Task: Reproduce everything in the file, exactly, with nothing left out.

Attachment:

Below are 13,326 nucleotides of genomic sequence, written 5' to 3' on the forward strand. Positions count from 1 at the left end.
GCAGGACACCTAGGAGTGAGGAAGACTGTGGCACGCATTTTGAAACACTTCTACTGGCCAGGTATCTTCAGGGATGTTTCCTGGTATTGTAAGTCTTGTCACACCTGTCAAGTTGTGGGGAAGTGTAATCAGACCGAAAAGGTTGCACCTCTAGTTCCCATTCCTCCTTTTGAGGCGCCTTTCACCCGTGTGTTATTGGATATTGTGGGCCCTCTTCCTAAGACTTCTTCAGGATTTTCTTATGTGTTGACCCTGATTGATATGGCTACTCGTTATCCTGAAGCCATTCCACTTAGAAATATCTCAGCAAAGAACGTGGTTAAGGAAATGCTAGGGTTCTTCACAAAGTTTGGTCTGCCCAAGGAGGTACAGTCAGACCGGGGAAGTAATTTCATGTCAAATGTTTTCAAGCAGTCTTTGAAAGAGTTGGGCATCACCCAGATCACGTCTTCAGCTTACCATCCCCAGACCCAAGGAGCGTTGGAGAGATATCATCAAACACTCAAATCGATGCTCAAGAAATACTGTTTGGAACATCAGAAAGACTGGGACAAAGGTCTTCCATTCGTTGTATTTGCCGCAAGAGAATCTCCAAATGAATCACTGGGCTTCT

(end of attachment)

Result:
Below are 13,326 nucleotides of genomic sequence, written 5' to 3' on the forward strand. Positions count from 1 at the left end.
GCAGGACACCTAGGAGTGAGGAAGACTGTGGCACGCATTTTGAAACACTTCTACTGGCCAGGTATCTTCAGGGATGTTTCCTGGTATTGTAAGTCTTGTCACACCTGTCAAGTTGTGGGGAAGTGTAATCAGACCGAAAAGGTTGCACCTCTAGTTCCCATTCCTCCTTTTGAGGCGCCTTTCACCCGTGTGTTATTGGATATTGTGGGCCCTCTTCCTAAGACTTCTTCAGGATTTTCTTATGTGTTGACCCTGATTGATATGGCTACTCGTTATCCTGAAGCCATTCCACTTAGAAATATCTCAGCAAAGAACGTGGTTAAGGAAATGCTAGGGTTCTTCACAAAGTTTGGTCTGCCCAAGGAGGTACAGTCAGACCGGGGAAGTAATTTCATGTCAAATGTTTTCAAGCAGTCTTTGAAAGAGTTGGGCATCACCCAGATCACGTCTTCAGCTTACCATCCCCAGACCCAAGGAGCGTTGGAGAGATATCATCAAACACTCAAATCGATGCTCAAGAAATACTGTTTGGAACATCAGAAAGACTGGGACAAAGGTCTTCCATTCGTTGTATTTGCCGCAAGAGAATCTCCAAATGAATCACTGGGCTTCT